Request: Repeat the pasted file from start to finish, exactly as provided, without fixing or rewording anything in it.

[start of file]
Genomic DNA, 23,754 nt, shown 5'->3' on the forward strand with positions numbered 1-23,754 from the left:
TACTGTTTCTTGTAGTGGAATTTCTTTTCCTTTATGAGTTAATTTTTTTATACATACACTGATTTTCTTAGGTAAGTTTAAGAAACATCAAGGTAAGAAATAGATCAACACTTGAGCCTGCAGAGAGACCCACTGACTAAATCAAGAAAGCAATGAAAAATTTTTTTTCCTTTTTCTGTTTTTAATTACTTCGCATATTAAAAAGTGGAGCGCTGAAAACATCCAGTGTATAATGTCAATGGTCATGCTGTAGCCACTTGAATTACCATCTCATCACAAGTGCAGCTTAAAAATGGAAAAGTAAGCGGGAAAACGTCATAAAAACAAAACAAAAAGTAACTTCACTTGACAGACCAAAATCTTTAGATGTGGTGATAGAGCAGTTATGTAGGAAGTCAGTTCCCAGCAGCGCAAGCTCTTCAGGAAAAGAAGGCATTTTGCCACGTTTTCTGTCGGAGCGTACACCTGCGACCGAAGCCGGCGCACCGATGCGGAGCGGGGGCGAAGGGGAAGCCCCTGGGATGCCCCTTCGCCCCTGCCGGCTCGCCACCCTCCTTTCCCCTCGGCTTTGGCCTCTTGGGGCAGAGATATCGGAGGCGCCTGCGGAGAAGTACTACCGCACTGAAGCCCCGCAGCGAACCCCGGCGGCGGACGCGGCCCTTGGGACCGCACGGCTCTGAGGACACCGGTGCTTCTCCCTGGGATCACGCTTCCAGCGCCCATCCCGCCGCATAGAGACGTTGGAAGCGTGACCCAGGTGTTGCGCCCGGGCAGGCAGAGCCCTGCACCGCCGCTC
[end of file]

Genomic DNA, 23,754 nt, shown 5'->3' on the forward strand with positions numbered 1-23,754 from the left:
TACTGTTTCTTGTAGTGGAATTTCTTTTCCTTTATGAGTTAATTTTTTTATACATACACTGATTTTCTTAGGTAAGTTTAAGAAACATCAAGGTAAGAAATAGATCAACACTTGAGCCTGCAGAGAGACCCACTGACTAAATCAAGAAAGCAATGAAAAATTTTTTTTCCTTTTTCTGTTTTTAATTACTTCGCATATTAAAAAGTGGAGCGCTGAAAACATCCAGTGTATAATGTCAATGGTCATGCTGTAGCCACTTGAATTACCATCTCATCACAAGTGCAGCTTAAAAATGGAAAAGTAAGCGGGAAAACGTCATAAAAACAAAACAAAAAGTAACTTCACTTGACAGACCAAAATCTTTAGATGTGGTGATAGAGCAGTTATGTAGGAAGTCAGTTCCCAGCAGCGCAAGCTCTTCAGGAAAAGAAGGCATTTTGCCACGTTTTCTGTCGGAGCGTACACCTGCGACCGAAGCCGGCGCACCGATGCGGAGCGGGGGCGAAGGGGAAGCCCCTGGGATGCCCCTTCGCCCCTGCCGGCTCGCCACCCTCCTTTCCCCTCGGCTTTGGCCTCTTGGGGCAGAGATATCGGAGGCGCCTGCGGAGAAGTACTACCGCACTGAAGCCCCGCAGCGAACCCCGGCGGCGGACGCGGCCCTTGGGACCGCACGGCTCTGAGGACACCGGTGCTTCTCCCTGGGATCACGCTTCCAGCGCCCATCCCGCCGCATAGAGACGTTGGAAGCGTGACCCAGGTGTTGCGCCCGGGCAGGCAGAGCCCTGCACCGCCGCTC